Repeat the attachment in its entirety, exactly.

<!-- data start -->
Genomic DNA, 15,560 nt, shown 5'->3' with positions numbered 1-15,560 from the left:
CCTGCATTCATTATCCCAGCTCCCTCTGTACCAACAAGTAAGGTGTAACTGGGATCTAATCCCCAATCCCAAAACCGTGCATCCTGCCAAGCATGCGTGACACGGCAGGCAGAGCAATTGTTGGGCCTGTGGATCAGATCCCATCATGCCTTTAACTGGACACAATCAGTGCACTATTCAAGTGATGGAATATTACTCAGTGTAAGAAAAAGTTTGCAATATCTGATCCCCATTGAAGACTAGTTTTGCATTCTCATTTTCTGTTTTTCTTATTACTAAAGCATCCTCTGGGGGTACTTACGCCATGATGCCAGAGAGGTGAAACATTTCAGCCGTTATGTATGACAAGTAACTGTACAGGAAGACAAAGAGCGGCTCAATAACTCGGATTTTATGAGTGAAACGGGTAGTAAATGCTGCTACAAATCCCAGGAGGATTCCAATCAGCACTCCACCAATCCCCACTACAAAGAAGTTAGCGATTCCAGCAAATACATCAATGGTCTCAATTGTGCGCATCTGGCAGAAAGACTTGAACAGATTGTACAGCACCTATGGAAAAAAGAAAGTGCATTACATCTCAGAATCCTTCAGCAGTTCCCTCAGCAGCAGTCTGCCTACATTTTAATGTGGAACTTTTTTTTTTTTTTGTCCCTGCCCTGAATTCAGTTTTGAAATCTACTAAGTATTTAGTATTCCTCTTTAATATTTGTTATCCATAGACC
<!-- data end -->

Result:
Genomic DNA, 15,560 nt, shown 5'->3' with positions numbered 1-15,560 from the left:
CCTGCATTCATTATCCCAGCTCCCTCTGTACCAACAAGTAAGGTGTAACTGGGATCTAATCCCCAATCCCAAAACCGTGCATCCTGCCAAGCATGCGTGACACGGCAGGCAGAGCAATTGTTGGGCCTGTGGATCAGATCCCATCATGCCTTTAACTGGACACAATCAGTGCACTATTCAAGTGATGGAATATTACTCAGTGTAAGAAAAAGTTTGCAATATCTGATCCCCATTGAAGACTAGTTTTGCATTCTCATTTTCTGTTTTTCTTATTACTAAAGCATCCTCTGGGGGTACTTACGCCATGATGCCAGAGAGGTGAAACATTTCAGCCGTTATGTATGACAAGTAACTGTACAGGAAGACAAAGAGCGGCTCAATAACTCGGATTTTATGAGTGAAACGGGTAGTAAATGCTGCTACAAATCCCAGGAGGATTCCAATCAGCACTCCACCAATCCCCACTACAAAGAAGTTAGCGATTCCAGCAAATACATCAATGGTCTCAATTGTGCGCATCTGGCAGAAAGACTTGAACAGATTGTACAGCACCTATGGAAAAAAGAAAGTGCATTACATCTCAGAATCCTTCAGCAGTTCCCTCAGCAGCAGTCTGCCTACATTTTAATGTGGAACTTTTTTTTTTTTTTGTCCCTGCCCTGAATTCAGTTTTGAAATCTACTAAGTATTTAGTATTCCTCTTTAATATTTGTTATCCATAGACC